It was a popular song in the sixties, and one we sing to
ourselves subconsciously every day, perhaps the words have been rearranged
slightly to ‘sweet for my sweet tooth and sugar in just about everything’. Our
love affair with sugar started in the fifties but was really ramped up in the
seventies with the reduction in cost to manufacture processed foods and sweet
treats. In particular, the food industry found a way to mass produce a cheaper
source of sweetener for our foods (high fructose corn syrup – HFCS) foods became
much sweeter (yummy) and because the products were cheaper to make the portion
sizes got bigger too.

We are 3 stones heavier today than our counterparts were in
the fifties; this is because of the huge increase in daily calorie consumption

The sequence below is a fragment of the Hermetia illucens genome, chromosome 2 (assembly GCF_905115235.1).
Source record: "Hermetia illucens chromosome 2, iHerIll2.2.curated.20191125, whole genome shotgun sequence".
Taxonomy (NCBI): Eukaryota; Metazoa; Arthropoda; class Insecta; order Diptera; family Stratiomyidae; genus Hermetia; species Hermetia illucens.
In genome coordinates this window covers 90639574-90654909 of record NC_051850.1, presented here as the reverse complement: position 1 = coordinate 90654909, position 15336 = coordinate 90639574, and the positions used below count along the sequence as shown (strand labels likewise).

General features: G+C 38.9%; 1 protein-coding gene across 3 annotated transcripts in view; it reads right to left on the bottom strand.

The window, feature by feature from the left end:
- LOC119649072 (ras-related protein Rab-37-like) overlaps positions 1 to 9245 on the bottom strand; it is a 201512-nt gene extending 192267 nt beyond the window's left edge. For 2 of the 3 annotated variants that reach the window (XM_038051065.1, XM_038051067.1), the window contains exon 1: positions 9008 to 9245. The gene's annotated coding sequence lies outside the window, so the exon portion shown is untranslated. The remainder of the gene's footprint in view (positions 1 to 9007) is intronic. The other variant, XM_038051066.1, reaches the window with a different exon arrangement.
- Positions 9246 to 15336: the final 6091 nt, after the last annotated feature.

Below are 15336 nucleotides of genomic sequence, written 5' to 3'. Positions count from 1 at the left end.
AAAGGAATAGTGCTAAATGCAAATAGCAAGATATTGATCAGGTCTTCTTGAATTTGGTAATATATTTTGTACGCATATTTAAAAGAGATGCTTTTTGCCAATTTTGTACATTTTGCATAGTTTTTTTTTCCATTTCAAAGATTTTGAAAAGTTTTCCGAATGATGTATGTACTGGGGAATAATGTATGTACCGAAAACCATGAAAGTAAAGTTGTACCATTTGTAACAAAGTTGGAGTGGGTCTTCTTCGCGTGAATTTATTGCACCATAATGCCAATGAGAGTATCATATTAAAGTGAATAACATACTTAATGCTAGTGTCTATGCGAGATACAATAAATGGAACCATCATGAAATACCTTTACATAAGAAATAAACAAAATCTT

combined with a more sedentary lifestyle. Sugar has a great part to play in
this weight gain. It’s in our cakes, biscuits, savoury snacks, breads, sauces, salad
dressings, toppings, pizzas and soft drinks; the list goes on – just about
every processed food.

Too much sugar causes weight gain, diabetes, cavities,
increased hunger, high blood pressure, an impaired immune system, liver damage
and risk of cancer. I’ll stop there because I’m not trying to give you or
myself nightmares. No one is saying we have to give up sugar all together, a
little of what you fancy is o.k. the trouble is according to studies the
average person in the UK consumes 238
teaspoons of sugar each week
and this is way too much. “A draft report by the
Scientific Advisory Committee on Nutrition (SACN) says sugar added to food or
naturally present in fruit juice and honey should account for 5% of energy
intake.” (BBC News June 2014 – Call to halve target for added sugar). Interesting right?

Let’s all make a promise to ourselves to cut down on our
sugar intake. This is one New Year’s resolution that will be worth keeping.

If you haven’t watched this informative BBC documentary, it’s worthwhile:


copyright: BristolOne Fitness